The past decade of gaming has been characterized by one shared trait among publishers: The desire for more and more money. While they used to finish a game, release it, and called it a day, that is no longer the case. Once paid DLC was introduced, publishers couldn’t get enough of it and wanted to pump out more and more to rake in that sweet, sweet cash. And then the mobile market exploded and the concept of microtransactions became embedded in the psyche’s of every CEO. What’s better than selling a $25 expansion to gamers? Why, selling them bits and pieces of a game for $5 a pop, and putting ads for said microtransactions in the games themselves to remind the player that the game is rigged to force you to buy these microtransactions.

Of course, there are more factors at play than just greed(Rising development costs just to name one.), but as exemplified by Electronic Arts at this past E3 and even before that, they aren’t making these games for their fans, they’re making them for their investors, and their investors demand more and more revenue from a single game, whether its from microtransactions or boosting the price of the game itself, doesn’t matter, more money is the goal. And now publishers are looking towards the future of the gaming landscape and the possibilities that brings.

Subscription services have became rather popular and commonplace over the last decade, so it was inevitable that gaming publishers would take an interest in that. Some companies went for outright streaming games, but to mixed results due to gamers either not having fast enough internet, having data caps, and/or the service itself just being bad. When it came to the major game publishers, namely Sony and Microsoft, they started small by adding free monthly games as an incentive to subscribe to their online services. That was followed by Sony releasing the PlayStation Now service which allows gamers to stream and play a library of select PlayStation 2 & 3 games(Not sure about PS1 games.) for an added fee on top of the yearly PSN service. Electronic Arts followed with their own subscription service, albeit functionally different. Select EA games are added to the EA/Origin Access vault for free so long as you remain subscribed, but never on the same day a game is released. Typically it takes half a year for a brand new game to hit the vault if at all. The silver-lining is that if you wait it out, you don’t have to pay full price for the game, you get a 10% discount on everything in the Origin store, and you don’t have to stream the games, just download and play.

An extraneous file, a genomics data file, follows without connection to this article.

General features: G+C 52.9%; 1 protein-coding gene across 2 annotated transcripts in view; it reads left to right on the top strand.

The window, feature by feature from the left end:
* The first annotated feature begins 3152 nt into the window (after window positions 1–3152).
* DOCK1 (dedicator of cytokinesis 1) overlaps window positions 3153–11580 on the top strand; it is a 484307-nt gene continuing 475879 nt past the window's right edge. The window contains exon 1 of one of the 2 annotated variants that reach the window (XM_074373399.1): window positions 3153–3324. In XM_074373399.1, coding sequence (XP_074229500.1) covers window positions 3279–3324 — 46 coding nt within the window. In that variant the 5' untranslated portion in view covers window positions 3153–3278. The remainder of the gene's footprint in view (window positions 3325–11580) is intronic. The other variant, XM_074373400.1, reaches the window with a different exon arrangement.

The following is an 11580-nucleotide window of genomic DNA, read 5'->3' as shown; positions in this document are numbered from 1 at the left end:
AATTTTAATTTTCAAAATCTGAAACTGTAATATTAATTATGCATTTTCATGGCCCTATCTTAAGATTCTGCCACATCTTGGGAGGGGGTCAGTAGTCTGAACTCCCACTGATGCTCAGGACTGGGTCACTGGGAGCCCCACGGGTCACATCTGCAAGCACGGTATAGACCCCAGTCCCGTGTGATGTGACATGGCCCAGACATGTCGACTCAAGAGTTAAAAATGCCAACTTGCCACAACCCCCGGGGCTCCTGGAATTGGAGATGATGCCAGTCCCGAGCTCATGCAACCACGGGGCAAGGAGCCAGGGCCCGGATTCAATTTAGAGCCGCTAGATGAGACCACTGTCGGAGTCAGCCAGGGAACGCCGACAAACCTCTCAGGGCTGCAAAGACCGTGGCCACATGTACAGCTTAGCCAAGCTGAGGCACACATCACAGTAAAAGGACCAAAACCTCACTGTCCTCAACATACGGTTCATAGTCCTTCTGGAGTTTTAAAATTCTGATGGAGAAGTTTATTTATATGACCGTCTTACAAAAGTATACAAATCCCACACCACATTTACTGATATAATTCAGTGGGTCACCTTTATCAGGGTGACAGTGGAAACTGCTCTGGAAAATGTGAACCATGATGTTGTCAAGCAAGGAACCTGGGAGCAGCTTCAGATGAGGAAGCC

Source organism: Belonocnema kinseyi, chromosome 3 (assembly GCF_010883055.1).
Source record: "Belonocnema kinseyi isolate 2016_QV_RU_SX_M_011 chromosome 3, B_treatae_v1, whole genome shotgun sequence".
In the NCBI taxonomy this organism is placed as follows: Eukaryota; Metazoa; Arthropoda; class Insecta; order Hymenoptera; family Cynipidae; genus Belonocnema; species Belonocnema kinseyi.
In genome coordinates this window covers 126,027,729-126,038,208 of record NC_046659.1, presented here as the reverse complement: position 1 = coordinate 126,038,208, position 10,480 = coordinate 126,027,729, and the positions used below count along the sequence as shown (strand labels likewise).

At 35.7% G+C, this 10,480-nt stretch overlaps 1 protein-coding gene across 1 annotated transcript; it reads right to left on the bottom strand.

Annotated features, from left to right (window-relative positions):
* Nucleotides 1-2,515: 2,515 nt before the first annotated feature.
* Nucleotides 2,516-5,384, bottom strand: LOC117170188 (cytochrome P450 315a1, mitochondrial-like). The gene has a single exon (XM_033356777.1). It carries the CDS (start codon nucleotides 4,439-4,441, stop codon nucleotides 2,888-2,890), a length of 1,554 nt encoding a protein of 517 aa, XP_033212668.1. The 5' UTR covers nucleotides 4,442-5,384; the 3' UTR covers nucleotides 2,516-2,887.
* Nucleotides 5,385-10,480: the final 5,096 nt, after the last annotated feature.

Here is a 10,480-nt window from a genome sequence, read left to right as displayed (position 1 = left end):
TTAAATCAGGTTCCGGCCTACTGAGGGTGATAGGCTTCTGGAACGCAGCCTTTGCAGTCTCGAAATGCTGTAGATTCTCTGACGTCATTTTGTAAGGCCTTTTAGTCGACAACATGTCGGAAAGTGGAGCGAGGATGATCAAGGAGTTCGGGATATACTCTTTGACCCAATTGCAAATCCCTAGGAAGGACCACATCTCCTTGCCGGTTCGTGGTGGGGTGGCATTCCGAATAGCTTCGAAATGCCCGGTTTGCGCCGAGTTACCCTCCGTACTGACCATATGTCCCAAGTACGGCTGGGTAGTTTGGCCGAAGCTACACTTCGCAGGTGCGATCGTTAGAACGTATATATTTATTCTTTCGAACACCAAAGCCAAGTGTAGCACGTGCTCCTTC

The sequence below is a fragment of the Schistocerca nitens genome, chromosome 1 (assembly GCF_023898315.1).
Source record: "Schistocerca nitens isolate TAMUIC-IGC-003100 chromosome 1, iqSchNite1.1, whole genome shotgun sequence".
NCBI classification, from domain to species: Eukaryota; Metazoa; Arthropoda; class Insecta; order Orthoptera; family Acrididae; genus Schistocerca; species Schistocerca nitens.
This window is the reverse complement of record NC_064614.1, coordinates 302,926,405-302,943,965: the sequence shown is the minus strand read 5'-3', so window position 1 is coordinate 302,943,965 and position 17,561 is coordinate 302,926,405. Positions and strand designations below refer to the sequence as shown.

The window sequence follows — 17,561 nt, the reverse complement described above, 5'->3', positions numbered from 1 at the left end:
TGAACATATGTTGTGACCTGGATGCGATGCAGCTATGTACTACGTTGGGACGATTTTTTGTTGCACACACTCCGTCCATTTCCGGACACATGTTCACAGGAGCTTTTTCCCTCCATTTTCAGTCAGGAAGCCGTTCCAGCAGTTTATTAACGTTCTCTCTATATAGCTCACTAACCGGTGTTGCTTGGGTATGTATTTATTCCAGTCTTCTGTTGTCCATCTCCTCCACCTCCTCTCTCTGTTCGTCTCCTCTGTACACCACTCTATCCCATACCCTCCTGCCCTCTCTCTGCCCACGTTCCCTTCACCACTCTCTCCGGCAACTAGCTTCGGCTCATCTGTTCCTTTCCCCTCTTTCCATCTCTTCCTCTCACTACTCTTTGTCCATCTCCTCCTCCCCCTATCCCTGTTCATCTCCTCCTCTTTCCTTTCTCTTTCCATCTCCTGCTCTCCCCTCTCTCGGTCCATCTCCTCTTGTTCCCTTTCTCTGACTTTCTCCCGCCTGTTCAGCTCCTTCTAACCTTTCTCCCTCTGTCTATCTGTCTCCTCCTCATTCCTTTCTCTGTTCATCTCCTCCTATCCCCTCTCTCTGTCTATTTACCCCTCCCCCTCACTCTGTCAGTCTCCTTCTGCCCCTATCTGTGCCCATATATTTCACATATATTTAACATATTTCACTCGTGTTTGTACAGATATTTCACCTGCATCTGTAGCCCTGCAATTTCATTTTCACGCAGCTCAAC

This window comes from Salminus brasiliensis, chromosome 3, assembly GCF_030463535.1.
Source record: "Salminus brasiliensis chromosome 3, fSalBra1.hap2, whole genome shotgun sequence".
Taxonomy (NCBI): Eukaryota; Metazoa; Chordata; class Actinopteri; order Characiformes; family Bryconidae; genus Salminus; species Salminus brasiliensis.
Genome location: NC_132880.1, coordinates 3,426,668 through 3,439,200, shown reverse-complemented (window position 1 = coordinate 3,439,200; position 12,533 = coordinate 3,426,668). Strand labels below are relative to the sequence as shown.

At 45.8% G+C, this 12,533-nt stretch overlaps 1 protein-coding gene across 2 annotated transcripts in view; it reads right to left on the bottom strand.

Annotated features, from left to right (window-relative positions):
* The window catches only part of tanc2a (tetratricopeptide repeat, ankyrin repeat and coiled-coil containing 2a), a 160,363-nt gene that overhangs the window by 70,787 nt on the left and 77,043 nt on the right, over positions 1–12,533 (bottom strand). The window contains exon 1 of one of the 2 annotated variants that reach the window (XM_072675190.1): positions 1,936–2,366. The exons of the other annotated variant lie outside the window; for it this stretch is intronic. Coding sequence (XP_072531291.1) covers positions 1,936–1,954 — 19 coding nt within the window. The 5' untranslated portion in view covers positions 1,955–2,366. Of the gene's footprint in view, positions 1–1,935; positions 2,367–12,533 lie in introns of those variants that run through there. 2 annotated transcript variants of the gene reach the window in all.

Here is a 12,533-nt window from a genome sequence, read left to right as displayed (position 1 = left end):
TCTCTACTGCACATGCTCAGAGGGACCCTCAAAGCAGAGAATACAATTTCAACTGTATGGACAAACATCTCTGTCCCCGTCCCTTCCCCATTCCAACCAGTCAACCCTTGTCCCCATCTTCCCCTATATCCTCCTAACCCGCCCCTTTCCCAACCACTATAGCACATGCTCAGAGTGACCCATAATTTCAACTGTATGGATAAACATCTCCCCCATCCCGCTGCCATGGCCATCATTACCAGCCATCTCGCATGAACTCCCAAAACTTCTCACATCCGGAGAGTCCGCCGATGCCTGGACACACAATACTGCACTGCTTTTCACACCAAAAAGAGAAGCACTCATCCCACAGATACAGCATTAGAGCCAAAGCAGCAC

The most recent entry is Microsoft with their Xbox Game Pass program. For an additional $13 monthly fee on top of the yearly $60 Xbox Live subscription, you get access to a library of over 100+ games, both first and third party, on the Xbox One. Originally, this did not include brand new games. However, starting earlier this year, every first party Microsoft title has and will be added to the Pass on day one for no extra charge outside of the subscription fee. You download the game and play it, no restrictions. The icing on the cake is that while this does not apply to special editions, the Game Pass gives you a slight discount on DLC. And prior to E3, Ubisoft made the claim that the future is in streaming and that consoles will no longer be around after the next generation, at least not as we know them today. This implies that Ubisoft is also considering getting in on the subscription service deal.

So you may be wondering, how would a publisher offering all their brand new games via a Netflix-like service without buying them individually make nearly as much money? Well, you just have to do the math honestly. Since Microsoft currently has the ideal system, we’ll use them as your example.

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Lets say that Microsoft has 40 million Xbox One’s sold, and each of those Xbox One’s has an Xbox Live Gold account attached to it, and each of those Gold accounts also has a subscription to Game Pass and those players pay throughout the whole year without cancelling.

12 x 13 = 156

So off of a single user, Microsoft makes as much as two and a half full-priced games.

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156 x 40,000,000 = 6,240,000,000

And off of all their subscribers, combined, they make 6.24 billion dollars a YEAR. Now, just to compare this to something, lets say they release a new Halo title. The average sales numbers, at least at one point, were around 5,000,000 copies.

5,000,000 x 60 = 300,000,000

So off of one game, they make 300 million dollars. Not too shabby. Of course that’s not counting fees that get taken out and all that, same for the Game Pass numbers, but we’re just going to keep them that way for the sake of argument. So now lets say a Gears of War title and a Forza title release in the same year, and each sells 5 million copies and each makes 300 million total.

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3 x 300,000,000 = 900,000,000

Microsoft made a grand total of 900,000,000 not counting Xbox Live subscriptions or Game Pass subscriptions. Now can you see how Microsoft makes more money if everyone signs up for the Game Pass rather than just regular game sales? 2,000,000 players jumped into State of Decay 2 between May & June, and it was offered free in the Game Pass. Now I don’t know how many of those users got it through the Pass, I paid for it despite having the pass because I wanted to support the devs more directly, but for arguments sake lets say that everyone did. That’s 2 million people that subscribed to the Pass.